But if “Worlds at War” is hard to put down, it’s also hard to pin down; almost to the end, its thesis is something of a moving target. For starters, Pagden casts his book as an exploration of the “perpetual enmity,” as Herodotus called it, between East and West. Yet he excludes from his account China, Japan and the rest of the Far East and, for the most part, India. So his “East” consists almost entirely of Islamic societies: Persia/Iran, the Ottoman Empire/Turkey, Egypt and today’s Arab world.
Moreover, Pagden is frequently cagey about whether he thinks fundamental differences actually exist between East and West. In his preface, he says the East-West division is “often illusory, always metaphorical.” Elsewhere, he suggests that the West is in many ways rooted in the East. (“Like so much else that became a defining part of the Western world,” Christianity had also “begun in the East”; Christ was “a typical Eastern holy man,” and “the slain god, the virgin birth, the incarnation” of Christianity were “more Asian still.”) When he does draw out cultural differences, some of them stereotypical, Pagden tends to distance himself through attribution. He cites Herodotus for the contrast between Asian slavishness and Western individuality and love of freedom; Ernest Renan for Islam’s hostility to science; Montesquieu and Hegel for “Oriental despotism.”
In the end, however, “Worlds at War” is another book about the clash between the Enlightenment and religion, and its central target is Islam, which, Pagden argues, is incompatible with the Western principle of separation between church and state. The “fundamental theological difference between Islam and Christianity,” he tells us, lies in “the association between religion and the law.” Unlike Christianity, Islam supports “the complete identification of the secular realm with the sacred and the corresponding elevation of the ruler.” Christianity recognizes both the Kingdom of Heaven and the governments of earth. In Islam, by contrast, “there can be only one law”: the Shariah, which is God’s law and thus “eternal” and “unchanging.” According to Pagden, the history of Islam is unified “by a continuous and still unfulfilled narrative, the story of the struggle against the ‘Infidel’ for the ultimate Muslim conquest of the entire world.”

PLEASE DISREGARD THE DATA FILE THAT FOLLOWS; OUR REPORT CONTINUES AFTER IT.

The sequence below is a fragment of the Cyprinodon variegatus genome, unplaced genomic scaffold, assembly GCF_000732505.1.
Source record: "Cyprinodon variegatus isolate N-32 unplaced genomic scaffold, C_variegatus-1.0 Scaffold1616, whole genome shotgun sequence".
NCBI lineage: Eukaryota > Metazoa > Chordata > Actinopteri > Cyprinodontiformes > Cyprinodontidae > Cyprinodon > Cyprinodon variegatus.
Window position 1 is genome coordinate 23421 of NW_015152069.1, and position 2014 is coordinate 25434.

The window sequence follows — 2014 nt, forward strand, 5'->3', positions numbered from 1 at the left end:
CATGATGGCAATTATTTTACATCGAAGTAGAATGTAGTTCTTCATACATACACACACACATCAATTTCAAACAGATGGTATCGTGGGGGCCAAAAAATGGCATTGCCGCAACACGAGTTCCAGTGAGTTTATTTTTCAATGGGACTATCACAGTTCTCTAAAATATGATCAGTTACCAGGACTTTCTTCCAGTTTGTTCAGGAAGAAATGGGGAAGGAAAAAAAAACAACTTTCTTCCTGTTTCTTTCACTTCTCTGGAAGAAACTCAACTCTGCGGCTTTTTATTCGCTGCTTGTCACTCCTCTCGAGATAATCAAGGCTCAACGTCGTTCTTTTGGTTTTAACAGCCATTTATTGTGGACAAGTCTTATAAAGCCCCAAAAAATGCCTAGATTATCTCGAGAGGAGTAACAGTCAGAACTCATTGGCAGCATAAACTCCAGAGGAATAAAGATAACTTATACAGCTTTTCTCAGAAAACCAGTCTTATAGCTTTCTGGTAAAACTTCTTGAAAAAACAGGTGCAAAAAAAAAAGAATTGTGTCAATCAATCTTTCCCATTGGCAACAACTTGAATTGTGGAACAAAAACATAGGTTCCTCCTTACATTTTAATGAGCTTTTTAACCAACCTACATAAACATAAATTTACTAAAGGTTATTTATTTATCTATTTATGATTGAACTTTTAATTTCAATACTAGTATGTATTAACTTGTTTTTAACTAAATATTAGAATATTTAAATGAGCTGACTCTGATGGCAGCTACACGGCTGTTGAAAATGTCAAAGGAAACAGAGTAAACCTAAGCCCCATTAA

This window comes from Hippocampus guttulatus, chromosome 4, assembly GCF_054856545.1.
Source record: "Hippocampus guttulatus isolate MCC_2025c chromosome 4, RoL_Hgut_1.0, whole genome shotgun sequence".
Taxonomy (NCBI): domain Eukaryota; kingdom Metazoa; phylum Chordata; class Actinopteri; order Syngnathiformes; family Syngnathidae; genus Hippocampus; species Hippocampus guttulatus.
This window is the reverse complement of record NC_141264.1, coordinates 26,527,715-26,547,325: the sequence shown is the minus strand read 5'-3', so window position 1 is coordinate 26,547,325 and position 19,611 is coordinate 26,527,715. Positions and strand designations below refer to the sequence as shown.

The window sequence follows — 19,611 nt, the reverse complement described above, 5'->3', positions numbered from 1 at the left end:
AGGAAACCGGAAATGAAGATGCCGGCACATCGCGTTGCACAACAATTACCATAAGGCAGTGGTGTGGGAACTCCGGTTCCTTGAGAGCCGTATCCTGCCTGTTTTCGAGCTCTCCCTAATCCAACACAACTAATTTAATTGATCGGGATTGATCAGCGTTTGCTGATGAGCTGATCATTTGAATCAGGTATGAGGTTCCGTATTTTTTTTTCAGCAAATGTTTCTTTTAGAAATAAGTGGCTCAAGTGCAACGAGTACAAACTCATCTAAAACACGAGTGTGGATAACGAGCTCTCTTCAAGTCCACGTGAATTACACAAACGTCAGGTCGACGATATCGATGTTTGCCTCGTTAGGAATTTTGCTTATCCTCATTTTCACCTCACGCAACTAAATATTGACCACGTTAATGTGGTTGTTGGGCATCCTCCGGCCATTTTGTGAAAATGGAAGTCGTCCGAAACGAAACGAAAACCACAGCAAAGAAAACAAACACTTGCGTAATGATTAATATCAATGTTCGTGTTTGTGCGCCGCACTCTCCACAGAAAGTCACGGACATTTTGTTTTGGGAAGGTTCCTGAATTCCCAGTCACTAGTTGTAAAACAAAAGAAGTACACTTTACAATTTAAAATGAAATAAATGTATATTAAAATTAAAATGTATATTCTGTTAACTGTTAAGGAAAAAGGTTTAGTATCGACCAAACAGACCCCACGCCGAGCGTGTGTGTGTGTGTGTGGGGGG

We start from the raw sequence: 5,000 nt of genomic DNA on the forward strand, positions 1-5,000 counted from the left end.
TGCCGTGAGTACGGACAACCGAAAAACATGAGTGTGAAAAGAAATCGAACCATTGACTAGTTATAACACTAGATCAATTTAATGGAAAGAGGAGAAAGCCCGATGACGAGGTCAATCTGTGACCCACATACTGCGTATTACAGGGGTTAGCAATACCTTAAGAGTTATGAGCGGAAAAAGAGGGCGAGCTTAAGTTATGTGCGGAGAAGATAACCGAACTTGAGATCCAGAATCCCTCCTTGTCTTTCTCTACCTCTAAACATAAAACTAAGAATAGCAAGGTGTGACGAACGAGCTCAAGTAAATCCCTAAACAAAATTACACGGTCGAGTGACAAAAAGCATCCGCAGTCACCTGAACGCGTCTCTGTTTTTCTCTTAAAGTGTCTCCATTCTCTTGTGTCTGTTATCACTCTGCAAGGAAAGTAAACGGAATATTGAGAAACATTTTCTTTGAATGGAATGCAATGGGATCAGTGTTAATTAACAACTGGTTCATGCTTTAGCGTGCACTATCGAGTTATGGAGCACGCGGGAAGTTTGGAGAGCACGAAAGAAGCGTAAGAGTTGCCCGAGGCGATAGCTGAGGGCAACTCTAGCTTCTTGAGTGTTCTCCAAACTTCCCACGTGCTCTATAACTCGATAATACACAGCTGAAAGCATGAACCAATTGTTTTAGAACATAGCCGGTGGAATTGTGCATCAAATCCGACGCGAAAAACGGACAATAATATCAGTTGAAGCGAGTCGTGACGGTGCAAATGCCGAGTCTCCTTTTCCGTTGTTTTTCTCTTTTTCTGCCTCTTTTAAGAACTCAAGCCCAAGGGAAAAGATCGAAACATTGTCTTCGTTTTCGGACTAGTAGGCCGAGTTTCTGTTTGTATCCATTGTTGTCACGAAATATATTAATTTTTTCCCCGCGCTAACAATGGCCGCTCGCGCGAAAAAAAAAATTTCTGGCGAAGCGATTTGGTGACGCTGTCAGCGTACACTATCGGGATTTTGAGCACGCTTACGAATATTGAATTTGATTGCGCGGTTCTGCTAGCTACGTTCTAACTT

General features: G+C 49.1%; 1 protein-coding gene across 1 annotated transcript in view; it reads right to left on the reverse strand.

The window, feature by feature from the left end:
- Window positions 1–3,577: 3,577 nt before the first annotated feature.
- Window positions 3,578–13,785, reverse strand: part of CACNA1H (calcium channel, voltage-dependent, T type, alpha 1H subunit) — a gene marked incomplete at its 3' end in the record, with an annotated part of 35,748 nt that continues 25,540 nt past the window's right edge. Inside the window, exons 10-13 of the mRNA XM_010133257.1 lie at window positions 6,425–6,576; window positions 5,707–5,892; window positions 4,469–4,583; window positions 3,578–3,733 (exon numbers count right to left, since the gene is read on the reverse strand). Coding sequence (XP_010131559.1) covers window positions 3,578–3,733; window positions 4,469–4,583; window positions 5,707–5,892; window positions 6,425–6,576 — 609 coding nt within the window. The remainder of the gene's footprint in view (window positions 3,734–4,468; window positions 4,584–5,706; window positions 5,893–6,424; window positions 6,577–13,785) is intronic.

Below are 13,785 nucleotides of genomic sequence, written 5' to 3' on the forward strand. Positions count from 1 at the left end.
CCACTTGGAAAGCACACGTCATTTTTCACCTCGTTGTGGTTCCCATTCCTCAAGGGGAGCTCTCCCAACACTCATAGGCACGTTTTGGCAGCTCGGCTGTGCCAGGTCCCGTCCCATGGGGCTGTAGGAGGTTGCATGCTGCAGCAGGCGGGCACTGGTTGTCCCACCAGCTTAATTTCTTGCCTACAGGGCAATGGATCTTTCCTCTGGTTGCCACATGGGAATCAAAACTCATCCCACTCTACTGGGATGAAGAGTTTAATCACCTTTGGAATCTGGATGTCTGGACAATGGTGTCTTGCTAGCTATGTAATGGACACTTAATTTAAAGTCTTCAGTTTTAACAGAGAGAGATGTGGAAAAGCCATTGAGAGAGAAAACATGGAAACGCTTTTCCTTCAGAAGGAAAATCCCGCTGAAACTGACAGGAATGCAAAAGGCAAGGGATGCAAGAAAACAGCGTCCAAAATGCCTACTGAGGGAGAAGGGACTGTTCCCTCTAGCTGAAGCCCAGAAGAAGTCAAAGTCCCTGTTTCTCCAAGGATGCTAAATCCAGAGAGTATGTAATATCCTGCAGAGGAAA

In Pagden’s Islam there is an odd echo of the Islam offered by the bearded mullahs who espouse violence from their mosques or caves. Indeed, Pagden quotes Osama bin Laden at length for the view that the greatest crime of the United States — for which 9/11 was punishment — was that “you separate religion from your politics, contradicting the pure nature which affirms Absolute Authority to the Lord your Creator.” Pagden adds that “most Muslim theologians and jurists would have to agree” with bin Laden.
Such passages are bound to infuriate many, including those Muslims who see themselves as reaffirming a well-rooted Islamic tradition of diversity in opinion against a rising trend of rigid fanaticism. Pagden tends to treat Islam as a monolith; at one point he describes Islam as intellectually “simple.” Given Islam’s long and variegated history, not to mention its abstruse jurisprudence, many will disagree. It’s a good bet that “Worlds at War” will appeal more to admirers of Samuel Huntington’s thesis about the clash of civilizations, which Pagden calls “a crude but useful phrase,” than to fans of Edward Said’s book “Orientalism.”